In the previous sections it has been argued that the Australian Schools Science Competition could provide a measure of the effectiveness of the Dimensions of Learning Program by reflecting some of the characteristics of Dimension 5, such as critical thinking, creative thinking and self-regulation. It must be admitted, however, that there would be many reasons why an individual student's performance could show change over time. First, on each successive occasion, each student is a year older and change could be expected to come from the extra year of maturity and educational experience, quite independent of the intervention of the Dimensions of Learning Program. Other factors which could be expected to affect student performance include the innate ability of the student, as might be measured with a standardised IQ test, as well as the effect of the grouping of students, or the way in which the students interact with one another. Thus, it could be argued that the way in which students cooperate with one another and support one another in their learning could have a significant effect on the performance of the group. In order to measure the effect of the Dimensions of Learning Program on the performance of the students, the individual effects of factors, such as those described above, must be controlled in statistical analysis.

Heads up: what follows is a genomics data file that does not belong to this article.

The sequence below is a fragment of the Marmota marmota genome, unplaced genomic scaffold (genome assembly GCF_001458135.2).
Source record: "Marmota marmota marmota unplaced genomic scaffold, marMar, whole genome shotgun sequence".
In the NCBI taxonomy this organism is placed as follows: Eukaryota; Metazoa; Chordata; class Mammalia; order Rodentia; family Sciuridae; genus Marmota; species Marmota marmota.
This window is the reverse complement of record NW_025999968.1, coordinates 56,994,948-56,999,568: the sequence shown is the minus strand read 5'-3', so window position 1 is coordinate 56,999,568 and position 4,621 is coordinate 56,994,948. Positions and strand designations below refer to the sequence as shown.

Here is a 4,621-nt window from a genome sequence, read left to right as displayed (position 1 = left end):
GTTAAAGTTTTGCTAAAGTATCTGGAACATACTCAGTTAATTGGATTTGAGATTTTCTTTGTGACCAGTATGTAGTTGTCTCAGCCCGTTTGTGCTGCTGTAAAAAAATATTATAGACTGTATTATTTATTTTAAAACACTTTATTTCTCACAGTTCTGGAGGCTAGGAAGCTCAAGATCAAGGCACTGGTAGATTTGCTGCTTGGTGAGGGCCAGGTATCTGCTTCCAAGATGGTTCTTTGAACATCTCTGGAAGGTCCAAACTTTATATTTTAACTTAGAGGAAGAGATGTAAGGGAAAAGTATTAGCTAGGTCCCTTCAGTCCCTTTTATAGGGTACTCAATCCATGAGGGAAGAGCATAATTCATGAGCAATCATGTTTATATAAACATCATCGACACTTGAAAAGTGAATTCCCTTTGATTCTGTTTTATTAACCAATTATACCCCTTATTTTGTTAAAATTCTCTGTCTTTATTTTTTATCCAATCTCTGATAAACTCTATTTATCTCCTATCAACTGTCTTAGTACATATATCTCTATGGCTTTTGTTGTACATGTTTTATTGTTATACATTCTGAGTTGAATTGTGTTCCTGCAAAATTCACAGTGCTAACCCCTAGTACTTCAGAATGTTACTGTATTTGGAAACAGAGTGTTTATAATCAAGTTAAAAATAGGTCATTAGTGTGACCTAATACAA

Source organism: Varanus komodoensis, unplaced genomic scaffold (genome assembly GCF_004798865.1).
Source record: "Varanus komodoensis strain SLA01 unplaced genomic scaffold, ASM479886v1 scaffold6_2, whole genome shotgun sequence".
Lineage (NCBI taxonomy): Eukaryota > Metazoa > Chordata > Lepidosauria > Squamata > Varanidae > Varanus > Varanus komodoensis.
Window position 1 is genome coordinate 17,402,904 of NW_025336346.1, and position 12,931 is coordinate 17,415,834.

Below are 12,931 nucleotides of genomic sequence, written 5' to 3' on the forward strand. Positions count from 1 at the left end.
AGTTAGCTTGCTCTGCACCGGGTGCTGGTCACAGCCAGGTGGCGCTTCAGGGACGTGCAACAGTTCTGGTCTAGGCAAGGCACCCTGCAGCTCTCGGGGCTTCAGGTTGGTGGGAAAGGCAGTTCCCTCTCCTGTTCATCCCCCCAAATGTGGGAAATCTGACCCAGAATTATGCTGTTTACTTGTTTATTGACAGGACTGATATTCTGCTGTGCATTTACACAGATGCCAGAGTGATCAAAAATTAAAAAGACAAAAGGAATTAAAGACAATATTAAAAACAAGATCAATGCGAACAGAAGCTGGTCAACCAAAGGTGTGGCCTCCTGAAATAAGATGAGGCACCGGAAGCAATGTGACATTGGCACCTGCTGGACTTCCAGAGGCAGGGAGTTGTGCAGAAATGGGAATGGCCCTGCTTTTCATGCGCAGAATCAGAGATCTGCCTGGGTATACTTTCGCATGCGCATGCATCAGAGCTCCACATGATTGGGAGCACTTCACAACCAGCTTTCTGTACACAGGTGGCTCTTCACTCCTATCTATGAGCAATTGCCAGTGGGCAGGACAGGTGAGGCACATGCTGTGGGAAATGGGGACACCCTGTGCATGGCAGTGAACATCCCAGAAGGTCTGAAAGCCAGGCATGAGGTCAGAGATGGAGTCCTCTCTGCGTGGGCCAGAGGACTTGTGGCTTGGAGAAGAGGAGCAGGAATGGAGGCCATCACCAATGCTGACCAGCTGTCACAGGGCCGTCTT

The analysis of change

Willett (1997) has argued that in order to measure change, there must be a number of points at which data are recorded. It is suggested that the more measures of a particular variable taken over the course of an experiment, the more likely it is that the errors are reduced. It is further suggested that the analysis of the data using a hierarchical linear model can test for the operation of some underlying causes of the change. These hierarchical linear models are discussed by Raudenbush and Bryk (1997), Bryk and Raudenbush (1992), and Keeves and Sellin (1997). Such models allow a researcher to postulate and subsequently to test statistical hypotheses associated with relationships between the outcome variable and the factors which may affect it. In hierarchical linear models, the researcher can examine the effect of the various factors, both within and between individuals and at the group level and any possible interactions between them. The outcome variable is represented as a function of the various characteristics.